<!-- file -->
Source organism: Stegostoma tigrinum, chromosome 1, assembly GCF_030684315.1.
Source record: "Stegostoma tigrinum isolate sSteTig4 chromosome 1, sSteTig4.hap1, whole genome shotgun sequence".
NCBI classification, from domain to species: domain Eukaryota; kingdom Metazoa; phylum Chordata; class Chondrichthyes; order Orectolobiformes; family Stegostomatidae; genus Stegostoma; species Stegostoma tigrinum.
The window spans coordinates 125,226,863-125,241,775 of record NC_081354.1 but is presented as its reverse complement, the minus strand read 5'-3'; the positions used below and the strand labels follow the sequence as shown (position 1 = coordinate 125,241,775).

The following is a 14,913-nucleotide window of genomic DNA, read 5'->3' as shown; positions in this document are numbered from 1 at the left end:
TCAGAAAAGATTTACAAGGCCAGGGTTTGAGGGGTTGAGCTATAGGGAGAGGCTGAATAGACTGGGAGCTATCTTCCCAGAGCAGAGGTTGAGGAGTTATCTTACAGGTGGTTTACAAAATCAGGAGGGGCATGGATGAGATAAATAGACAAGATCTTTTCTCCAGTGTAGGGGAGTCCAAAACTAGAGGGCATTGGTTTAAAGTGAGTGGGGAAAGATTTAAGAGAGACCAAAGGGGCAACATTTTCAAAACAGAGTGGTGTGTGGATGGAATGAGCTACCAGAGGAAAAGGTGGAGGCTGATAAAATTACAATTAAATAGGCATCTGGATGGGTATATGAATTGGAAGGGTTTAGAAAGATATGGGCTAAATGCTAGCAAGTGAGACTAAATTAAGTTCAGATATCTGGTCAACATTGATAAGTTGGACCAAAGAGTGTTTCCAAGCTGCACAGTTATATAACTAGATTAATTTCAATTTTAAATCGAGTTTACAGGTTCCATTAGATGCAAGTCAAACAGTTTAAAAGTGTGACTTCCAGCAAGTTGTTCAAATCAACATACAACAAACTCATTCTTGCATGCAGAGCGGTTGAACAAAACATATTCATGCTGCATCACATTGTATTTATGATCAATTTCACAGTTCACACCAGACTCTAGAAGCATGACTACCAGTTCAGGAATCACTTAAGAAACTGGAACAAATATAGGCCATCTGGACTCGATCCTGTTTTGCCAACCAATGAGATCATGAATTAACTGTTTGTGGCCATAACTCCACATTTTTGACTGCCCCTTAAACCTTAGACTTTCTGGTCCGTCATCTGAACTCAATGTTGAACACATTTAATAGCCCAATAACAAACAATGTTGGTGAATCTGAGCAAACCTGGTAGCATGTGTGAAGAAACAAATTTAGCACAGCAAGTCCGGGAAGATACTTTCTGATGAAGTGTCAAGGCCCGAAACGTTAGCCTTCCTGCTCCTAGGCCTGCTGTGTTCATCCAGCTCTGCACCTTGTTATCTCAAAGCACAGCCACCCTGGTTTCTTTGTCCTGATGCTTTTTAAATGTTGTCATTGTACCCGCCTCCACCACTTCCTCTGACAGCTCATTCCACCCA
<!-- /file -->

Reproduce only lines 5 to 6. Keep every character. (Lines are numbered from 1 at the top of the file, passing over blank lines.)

The following is a 14,913-nucleotide window of genomic DNA, read 5'->3' as shown; positions in this document are numbered from 1 at the left end:
TCAGAAAAGATTTACAAGGCCAGGGTTTGAGGGGTTGAGCTATAGGGAGAGGCTGAATAGACTGGGAGCTATCTTCCCAGAGCAGAGGTTGAGGAGTTATCTTACAGGTGGTTTACAAAATCAGGAGGGGCATGGATGAGATAAATAGACAAGATCTTTTCTCCAGTGTAGGGGAGTCCAAAACTAGAGGGCATTGGTTTAAAGTGAGTGGGGAAAGATTTAAGAGAGACCAAAGGGGCAACATTTTCAAAACAGAGTGGTGTGTGGATGGAATGAGCTACCAGAGGAAAAGGTGGAGGCTGATAAAATTACAATTAAATAGGCATCTGGATGGGTATATGAATTGGAAGGGTTTAGAAAGATATGGGCTAAATGCTAGCAAGTGAGACTAAATTAAGTTCAGATATCTGGTCAACATTGATAAGTTGGACCAAAGAGTGTTTCCAAGCTGCACAGTTATATAACTAGATTAATTTCAATTTTAAATCGAGTTTACAGGTTCCATTAGATGCAAGTCAAACAGTTTAAAAGTGTGACTTCCAGCAAGTTGTTCAAATCAACATACAACAAACTCATTCTTGCATGCAGAGCGGTTGAACAAAACATATTCATGCTGCATCACATTGTATTTATGATCAATTTCACAGTTCACACCAGACTCTAGAAGCATGACTACCAGTTCAGGAATCACTTAAGAAACTGGAACAAATATAGGCCATCTGGACTCGATCCTGTTTTGCCAACCAATGAGATCATGAATTAACTGTTTGTGGCCATAACTCCACATTTTTGACTGCCCCTTAAACCTTAGACTTTCTGGTCCGTCATCTGAACTCAATGTTGAACACATTTAATAGCCCAATAACAAACAATGTTGGTGAATCTGAGCAAACCTGGTAGCATGTGTGAAGAAACAAATTTAGCACAGCAAGTCCGGGAAGATACTTTCTGATGAAGTGTCAAGGCCCGAAACGTTAGCCTTCCTGCTCCTAGGCCTGCTGTGTTCATCCAGCTCTGCACCTTGTTATCTCAAAGCACAGCCACCCTGGTTTCTTTGTCCTGATGCTTTTTAAATGTTGTCATTGTACCCGCCTCCACCACTTCCTCTGACAGCTCATTCCACCCA